A Non-directional beacon (NDB) is a radio transmitter at a known location, used as an aviation or marine navigational aid. As the name implies, the signal transmitted does not include inherent directional information, in contrast to other navigational aids such as VHF omnidirectional range (VOR) and TACAN. NDB signals follow the curvature of the earth, so they can be received at much greater distances at lower altitudes, a major advantage over VOR. However, the NDB signal is affected more by atmospheric conditions, mountainous terrain, coastal refraction and electrical storms, particularly at long range. Even with the advent of VHF omnidirectional range (VOR) systems and Global Positioning System (GPS) navigation, NDBs continue to be the most widely-used radio navigational aid worldwide.
NDBs used for aviation are standardised by ICAO Annex 10 which specifies that NDBs be operated on a frequency between 190 kHz and 1750 kHz although normally all NDBs in North America operate between 190 kHz and 535 kHz. Each NDB is identified by a one, two, or three-letter Morse code callsign. In Canada, some of the identifiers include numbers. North American NDBs are categorized by power output, with low power rated at less than 50 watts, medium from 50 W to 2,000 W and high being over 2,000 W.
Automatic direction finder equipment
NDB navigation consists of two parts – the Automatic Direction Finder (or ADF) equipment on the aircraft that detects an NDB's signal, and the NDB transmitter itself. The ADF can also locate transmitters in the standard AM mediumwave broadcast band (530 kHz to 1700 kHz at 10 kHz increments in the Americas, 531 kHz to 1602 kHz at 9 kHz increments in the rest of the world).
ADF equipment determines the direction to the NDB station relative to the aircraft. This may be displayed on a relative bearing indicator (RBI). This display looks like a compass card with a needle superimposed, except that the card is fixed with the 0 degree position corresponding to the centreline of the aircraft. In order to track toward an NDB (with no wind) the aircraft is flown so that the needle points to the 0 degree position, the aircraft will then fly directly to the NDB. Similarly, the aircraft will track directly away from the NDB if the needle is maintained on the 180 degree mark. With a crosswind, the needle must be maintained to the left or right of the 0 or 180 position by an amount corresponding to the drift due to the crosswind.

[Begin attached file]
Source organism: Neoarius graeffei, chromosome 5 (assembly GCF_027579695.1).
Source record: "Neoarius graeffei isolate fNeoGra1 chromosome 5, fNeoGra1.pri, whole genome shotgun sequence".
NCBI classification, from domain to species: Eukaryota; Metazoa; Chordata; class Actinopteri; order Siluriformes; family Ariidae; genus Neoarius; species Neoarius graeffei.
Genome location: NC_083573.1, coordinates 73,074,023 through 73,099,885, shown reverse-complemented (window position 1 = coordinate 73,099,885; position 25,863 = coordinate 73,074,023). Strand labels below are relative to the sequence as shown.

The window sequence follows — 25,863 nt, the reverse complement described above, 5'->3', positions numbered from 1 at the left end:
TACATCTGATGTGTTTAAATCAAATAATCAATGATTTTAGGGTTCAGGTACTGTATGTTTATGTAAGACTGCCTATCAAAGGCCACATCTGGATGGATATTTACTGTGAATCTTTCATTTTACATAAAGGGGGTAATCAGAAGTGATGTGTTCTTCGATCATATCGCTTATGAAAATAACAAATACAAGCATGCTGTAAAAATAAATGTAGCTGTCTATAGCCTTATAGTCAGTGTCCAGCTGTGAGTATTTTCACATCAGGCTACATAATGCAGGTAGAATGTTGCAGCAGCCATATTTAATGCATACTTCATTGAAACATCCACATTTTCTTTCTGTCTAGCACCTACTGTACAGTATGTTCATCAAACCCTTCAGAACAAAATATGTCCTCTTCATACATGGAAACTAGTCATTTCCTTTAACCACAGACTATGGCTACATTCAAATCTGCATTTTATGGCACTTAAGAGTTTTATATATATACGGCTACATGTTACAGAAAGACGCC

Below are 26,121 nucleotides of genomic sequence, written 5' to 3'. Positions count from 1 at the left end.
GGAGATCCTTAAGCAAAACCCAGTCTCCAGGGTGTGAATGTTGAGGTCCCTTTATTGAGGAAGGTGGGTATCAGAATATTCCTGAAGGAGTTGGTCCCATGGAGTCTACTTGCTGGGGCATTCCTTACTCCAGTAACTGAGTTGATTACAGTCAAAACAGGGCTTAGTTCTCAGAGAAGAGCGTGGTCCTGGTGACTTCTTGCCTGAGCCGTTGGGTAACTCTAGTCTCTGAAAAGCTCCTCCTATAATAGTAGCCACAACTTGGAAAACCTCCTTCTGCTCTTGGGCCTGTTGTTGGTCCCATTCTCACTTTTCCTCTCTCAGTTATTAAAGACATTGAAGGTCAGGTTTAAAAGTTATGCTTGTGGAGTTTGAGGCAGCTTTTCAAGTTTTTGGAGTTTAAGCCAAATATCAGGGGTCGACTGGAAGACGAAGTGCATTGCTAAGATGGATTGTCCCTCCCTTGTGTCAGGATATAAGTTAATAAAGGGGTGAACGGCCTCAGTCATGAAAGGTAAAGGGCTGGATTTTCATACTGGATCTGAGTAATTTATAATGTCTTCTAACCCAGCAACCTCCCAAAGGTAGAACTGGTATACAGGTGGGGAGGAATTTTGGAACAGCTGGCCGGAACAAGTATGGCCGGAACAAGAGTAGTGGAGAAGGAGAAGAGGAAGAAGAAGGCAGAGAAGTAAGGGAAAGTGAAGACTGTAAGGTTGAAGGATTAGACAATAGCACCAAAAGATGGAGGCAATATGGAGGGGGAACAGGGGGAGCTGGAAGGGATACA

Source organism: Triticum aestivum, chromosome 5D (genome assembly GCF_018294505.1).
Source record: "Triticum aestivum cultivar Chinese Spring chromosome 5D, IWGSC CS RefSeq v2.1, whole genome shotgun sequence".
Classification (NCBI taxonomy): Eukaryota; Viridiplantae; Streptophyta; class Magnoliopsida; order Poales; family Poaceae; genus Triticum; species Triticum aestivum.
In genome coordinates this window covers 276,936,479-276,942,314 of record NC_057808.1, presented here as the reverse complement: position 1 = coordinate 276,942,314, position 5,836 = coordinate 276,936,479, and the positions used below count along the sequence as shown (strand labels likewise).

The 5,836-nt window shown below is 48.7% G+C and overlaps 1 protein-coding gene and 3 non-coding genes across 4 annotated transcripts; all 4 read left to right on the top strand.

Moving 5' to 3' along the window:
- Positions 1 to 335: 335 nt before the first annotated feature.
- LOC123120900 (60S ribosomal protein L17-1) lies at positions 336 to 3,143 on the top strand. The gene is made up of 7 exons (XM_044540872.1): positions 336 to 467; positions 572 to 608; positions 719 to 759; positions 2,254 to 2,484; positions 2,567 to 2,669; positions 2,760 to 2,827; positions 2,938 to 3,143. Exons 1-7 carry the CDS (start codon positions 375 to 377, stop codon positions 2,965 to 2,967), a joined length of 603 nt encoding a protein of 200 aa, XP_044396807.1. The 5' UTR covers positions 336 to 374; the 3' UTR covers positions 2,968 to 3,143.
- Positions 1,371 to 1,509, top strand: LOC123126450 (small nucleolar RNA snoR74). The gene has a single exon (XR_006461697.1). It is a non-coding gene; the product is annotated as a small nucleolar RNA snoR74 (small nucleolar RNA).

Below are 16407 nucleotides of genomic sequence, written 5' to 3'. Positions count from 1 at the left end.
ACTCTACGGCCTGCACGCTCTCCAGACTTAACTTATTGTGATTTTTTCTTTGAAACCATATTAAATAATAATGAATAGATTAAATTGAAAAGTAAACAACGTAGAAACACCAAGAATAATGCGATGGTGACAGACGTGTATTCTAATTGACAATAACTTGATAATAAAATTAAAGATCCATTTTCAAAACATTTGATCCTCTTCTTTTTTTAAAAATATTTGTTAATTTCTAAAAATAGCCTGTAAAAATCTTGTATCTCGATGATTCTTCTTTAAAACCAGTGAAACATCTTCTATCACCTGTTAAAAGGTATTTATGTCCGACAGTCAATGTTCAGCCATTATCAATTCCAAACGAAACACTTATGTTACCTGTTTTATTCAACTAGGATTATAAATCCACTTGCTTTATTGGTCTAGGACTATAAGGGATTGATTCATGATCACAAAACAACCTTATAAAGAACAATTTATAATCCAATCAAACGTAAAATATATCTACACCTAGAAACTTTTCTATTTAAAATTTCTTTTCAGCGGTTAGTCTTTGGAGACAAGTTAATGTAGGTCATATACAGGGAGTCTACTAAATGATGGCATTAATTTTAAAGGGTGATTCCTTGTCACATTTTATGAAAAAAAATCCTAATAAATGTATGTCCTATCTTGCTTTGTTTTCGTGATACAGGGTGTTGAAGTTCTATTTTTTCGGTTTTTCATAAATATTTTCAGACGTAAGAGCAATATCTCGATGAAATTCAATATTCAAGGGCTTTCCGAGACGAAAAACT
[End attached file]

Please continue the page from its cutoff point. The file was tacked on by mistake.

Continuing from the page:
When tracking to or from an NDB it is also usual that the aircraft track on a specific bearing. To do this it is necessary to correlate the RBI reading with the compass heading. Having determined the drift, the aircraft must be flown so that the compass heading is the required bearing adjusted for drift at the same time as the RBI reading is 0 or 180 plus or minus drift as required. An NDB may also be used to locate a position along the aircraft track. When the needle reaches an RBI reading corresponding to the required bearing then the aircraft is at the position. However, using a separate RBI and compass this requires considerable mental calculation to determine the appropriate relative bearing.
To simplify this task a compass card is added to the RBI to form a 'Radio Magnetic Indicator', RMI. The ADF needle is then referenced immediately to the aircraft heading which reduces the necessity for mental calculation.
The principles of ADFs are not limited to NDB usage; such systems are also used to detect the location of a broadcast signal for many other purposes, such as the location of emergency beacons.
Use of non-directional beacons
A bearing is a line passing through the station that points in a specific direction, such as 270 degrees (due West). NDB bearings provide a charted, consistent method for defining paths aircraft can fly. In this fashion, NDBs can, like VORs, define 'airways' in the sky. Aircraft follow these pre-defined routes to complete a flight plan. Airways are numbered and standardized on charts; for example, J24 (juliet) is a high-altitude airway, and V119 (victor) is a low-altitude airway. Pilots follow these routes by tracking radials across various navigation stations, and turning at some. While most airways in the United States are based on VORs, NDB airways are common elsewhere, especially in the developing world and in lightly-populated areas of developed countries, like the Canadian Arctic, since they can have a long range and are much less expensive to operate than VORs.
All standard airways are plotted on aeronautical charts, such as U.S. sectional charts.
The ability to intercept fixes is a long-used application of NDBs. A fix is a point in the sky. These fixes are computed by drawing lines through navigation stations until they intercept (called "Triangulation"), creating a triangle with the fix as one vertex:
Plotting fixes in this manner allows a pilot to determine his rough horizontal location. This usage is important in situations where other navigational equipment, such as VORs with distance measuring equipment (DME), have failed.